We investigated the molecular epidemiology of EEEV sequences from 1 patient infected with EEEV in Alabama, an area with historically limited genetic information about EEEV. In addition, we evaluated intrahost virus diversity of EEEV in the patient and report genetic diversity of virus in the blood compared with the central nervous system (CNS). All methods followed manufacturer’s recommended protocols unless otherwise noted.
The patient was a woman in her 60s who had lymphoma, for which she was receiving rituximab. She was active and working outdoors until September 2019, when she experienced lethargy and malaise. Approximately 1 week after symptom onset, she was found at home unresponsive and was transferred to the hospital. Her evaluation at the hospital indicated suspected viral encephalitis, but test results for numerous viral and bacterial etiologies, including testing of cerebrospinal fluid (CSF) by BioFire panel (BioFire Diagnostics, LLC, https://www.biofiredx.com), were negative; CNS lymphoma also was ruled out. The patient received broad-spectrum antimicrobial drugs and intravenous immunoglobulin, but her condition did not improve. She lapsed into a coma and never regained consciousness. Life support was discontinued, and she died 43 days after initial illness onset.
We extracted RNA from 140 μL of serum and CSF from the patient by using the QIAamp Viral RNA Mini Kit (QIAGEN, https://www.qiagen.com). We performed real-time reverse transcription PCR (RT-PCR) to detect viral RNA from the endemic encephalitic arboviruses, West Nile virus (WNV), and EEEV. We performed EEEV real-time RT-PCR as previously described (13) by using 10 μL of RNA and a QuantiTect Probe RT-PCR Kit (QIAGEN).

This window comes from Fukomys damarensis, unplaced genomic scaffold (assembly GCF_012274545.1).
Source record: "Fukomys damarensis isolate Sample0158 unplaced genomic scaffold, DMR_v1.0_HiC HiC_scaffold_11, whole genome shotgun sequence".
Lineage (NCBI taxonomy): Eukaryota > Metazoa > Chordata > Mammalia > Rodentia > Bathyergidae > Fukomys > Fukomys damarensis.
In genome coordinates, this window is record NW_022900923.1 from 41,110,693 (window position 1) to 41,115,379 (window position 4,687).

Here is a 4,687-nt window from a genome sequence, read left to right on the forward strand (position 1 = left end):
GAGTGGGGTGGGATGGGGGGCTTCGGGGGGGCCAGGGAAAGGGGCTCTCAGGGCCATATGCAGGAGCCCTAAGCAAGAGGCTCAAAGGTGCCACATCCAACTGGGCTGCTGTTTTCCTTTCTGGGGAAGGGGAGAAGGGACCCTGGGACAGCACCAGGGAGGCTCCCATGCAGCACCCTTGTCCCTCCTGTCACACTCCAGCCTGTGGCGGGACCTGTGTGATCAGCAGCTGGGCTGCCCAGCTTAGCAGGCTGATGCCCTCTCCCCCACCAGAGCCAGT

Library Preparation and Sequencing
We generated complementary DNA by using the Ovation RNA-Seq System V2 (NuGen, https://www.nugen.com). For whole-genome sequencing, we used the Ion Torrent Personal Genomic Machine system. We prepared libraries by using the Ion Plus Fragment Library Kit barcoded with the Ion Xpress Barcoding Kit and quantified by using the Ion Library TaqMan Quantitation Kit (all by Thermo Fisher Scientific, https://www.thermofisher.com). We prepared sequencing templates by using the Hi-Q View OT2 kit with the Ion One Touch 2 system (both by Thermo Fisher Scientific) and completed sequencing by using a Hi-Q View Sequencing Kit (Thermo Fisher Scientific). We loaded templated ion sphere libraries onto 318 Chips V2 and sequenced them by using the Ion Torrent PGM system (both by Thermo Fisher Scientific). We deposited virus sequences from this study into GenBank (accession nos. MT782294 and MT782295).
We loaded Fastq files (quality phred Q>20) into the CLC genomic workbench version 12 (QIAGEN) and assembled genomes by using de novo assembly. We identified viral contigs by using BLAST (https://blast.ncbi.nlm.nih.gov/Blast.cgi) and completed alignments by using the de novo assembled consensus sequences (GenBank accession nos. MT782294 and MT782295) and Bowtie2 version 184.108.40.206 (https://github.com/BenLangmead/bowtie2) with paired-end, sensitive local parameters. We removed PCR duplicates with MarkDuplicates (Picard Tools; Broad Institute, https://broadinstitute.github.io/picard). We calculated mutational frequency by using custom R scripts over possible nucleotide variables (A, U, C, G, –) according to the method described by Matsushita et al. (14) and called variants by using default settings of the software LoFreq (v2.0) requiring 2% frequency with a minimum of 100 reads (15).